Peter Montgomery (mathematician)

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Peter Montgomery in July 2009 at Microsoft Research.

Peter Lawrence Montgomery (born 25 September 1947) is an American mathematician who has published widely in the more mathematical end of the field of cryptography. He is currently a researcher in the cryptography group at Microsoft Research.

Montgomery is particularly known for his contributions to the elliptic curve method of factorization, which include a method for speeding up the second stage of algebraic-group factorization algorithms using FFT techniques for fast polynomial evaluation at equally spaced points. This was the subject of his dissertation, for which he received his Ph.D. in 1992 from the University of California, Los Angeles.[1]

He also invented the block Lanczos algorithm for finding nullspace of a matrix over a finite field, which is very widely used for the quadratic sieve and number field sieve methods of factorization; he has been involved in the computations which set a number of integer factorization records.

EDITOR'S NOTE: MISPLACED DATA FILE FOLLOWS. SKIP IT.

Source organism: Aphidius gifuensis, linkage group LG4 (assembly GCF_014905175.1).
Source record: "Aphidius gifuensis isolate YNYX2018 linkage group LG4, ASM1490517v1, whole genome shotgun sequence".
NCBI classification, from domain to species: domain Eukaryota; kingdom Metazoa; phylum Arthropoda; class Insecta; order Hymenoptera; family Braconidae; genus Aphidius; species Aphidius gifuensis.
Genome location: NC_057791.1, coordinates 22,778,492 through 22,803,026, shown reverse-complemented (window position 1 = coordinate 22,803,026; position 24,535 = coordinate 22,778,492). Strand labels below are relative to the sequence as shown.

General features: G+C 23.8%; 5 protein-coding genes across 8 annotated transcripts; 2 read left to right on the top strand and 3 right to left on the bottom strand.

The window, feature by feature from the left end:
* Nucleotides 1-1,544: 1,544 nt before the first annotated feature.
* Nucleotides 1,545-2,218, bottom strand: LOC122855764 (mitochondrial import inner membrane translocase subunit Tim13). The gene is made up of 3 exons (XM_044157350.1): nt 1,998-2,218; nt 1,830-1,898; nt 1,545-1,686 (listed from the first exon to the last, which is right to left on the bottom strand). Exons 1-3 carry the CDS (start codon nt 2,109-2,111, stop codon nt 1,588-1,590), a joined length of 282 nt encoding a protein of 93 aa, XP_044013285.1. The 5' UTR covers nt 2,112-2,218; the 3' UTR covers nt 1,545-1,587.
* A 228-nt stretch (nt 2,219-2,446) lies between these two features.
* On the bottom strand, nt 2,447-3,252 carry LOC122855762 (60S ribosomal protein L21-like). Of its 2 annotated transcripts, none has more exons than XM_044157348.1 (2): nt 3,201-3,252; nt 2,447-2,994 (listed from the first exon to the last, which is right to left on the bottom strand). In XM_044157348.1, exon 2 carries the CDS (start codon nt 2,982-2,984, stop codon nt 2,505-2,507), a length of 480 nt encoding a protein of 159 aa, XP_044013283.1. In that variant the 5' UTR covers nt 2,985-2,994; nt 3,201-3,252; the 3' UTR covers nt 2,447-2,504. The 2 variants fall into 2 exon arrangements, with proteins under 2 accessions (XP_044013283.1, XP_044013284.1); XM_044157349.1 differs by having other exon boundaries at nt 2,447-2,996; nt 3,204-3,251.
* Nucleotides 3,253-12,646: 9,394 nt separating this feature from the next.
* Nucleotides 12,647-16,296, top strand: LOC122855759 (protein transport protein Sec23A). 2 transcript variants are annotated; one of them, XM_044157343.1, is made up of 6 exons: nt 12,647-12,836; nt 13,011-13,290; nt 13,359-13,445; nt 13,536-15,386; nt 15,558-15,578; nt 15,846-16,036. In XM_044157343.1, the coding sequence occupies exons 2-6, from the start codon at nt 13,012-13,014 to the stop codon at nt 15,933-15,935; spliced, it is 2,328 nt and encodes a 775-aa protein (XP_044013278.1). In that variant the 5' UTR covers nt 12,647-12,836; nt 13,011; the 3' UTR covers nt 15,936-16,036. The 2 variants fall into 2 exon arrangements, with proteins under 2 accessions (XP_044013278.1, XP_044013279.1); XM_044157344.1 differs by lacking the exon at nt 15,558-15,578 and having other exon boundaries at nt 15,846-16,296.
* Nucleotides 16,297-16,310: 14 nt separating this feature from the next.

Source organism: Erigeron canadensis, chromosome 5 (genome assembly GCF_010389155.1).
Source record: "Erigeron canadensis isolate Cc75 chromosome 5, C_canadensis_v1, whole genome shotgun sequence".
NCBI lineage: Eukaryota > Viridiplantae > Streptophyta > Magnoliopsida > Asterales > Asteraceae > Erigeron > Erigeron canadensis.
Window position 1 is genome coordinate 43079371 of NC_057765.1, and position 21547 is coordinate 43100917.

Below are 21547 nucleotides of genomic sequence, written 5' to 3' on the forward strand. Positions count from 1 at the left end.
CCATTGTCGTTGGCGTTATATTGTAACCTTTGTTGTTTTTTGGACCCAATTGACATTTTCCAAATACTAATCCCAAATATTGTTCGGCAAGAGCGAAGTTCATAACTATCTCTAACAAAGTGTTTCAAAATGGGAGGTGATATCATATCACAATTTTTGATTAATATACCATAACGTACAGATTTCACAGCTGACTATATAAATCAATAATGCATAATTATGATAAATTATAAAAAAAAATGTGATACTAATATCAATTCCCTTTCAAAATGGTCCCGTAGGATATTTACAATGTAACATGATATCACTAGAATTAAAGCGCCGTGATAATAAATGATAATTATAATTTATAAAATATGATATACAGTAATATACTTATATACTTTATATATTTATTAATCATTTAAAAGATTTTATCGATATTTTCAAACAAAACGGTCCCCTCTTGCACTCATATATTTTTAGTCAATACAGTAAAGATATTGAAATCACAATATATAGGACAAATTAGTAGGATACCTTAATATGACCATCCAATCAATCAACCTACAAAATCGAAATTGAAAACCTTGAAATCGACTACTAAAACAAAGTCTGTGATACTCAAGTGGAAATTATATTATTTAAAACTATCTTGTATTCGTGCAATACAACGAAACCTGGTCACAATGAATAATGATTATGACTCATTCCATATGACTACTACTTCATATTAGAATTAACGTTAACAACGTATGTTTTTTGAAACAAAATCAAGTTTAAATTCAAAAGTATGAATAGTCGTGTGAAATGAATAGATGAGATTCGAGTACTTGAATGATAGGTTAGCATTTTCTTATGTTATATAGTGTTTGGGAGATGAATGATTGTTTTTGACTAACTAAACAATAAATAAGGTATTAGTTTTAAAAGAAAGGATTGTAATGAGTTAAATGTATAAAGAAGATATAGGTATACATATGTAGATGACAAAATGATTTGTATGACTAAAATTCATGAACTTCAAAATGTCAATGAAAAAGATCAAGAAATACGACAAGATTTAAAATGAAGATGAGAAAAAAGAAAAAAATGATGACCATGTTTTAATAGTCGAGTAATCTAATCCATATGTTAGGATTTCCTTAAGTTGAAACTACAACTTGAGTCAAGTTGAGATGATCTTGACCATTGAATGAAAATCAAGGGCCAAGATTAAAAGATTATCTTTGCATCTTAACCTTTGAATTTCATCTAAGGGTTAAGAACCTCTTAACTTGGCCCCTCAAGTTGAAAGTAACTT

He was a Putnam Fellow in 1967. In that year, he was one of only two contestants, along with child prodigy Don Zagier of MIT, to solve all twelve of the exam problems.

Montgomery's work during the early 1980s, in which he developed algorithms to break the Data Encryption Standard (DES) using the then-new IBM Personal Computer, led to the US government adopting the Advanced Encryption Standard (AES).

An incomplete list of his papers is available at the DBLP bibliography server.

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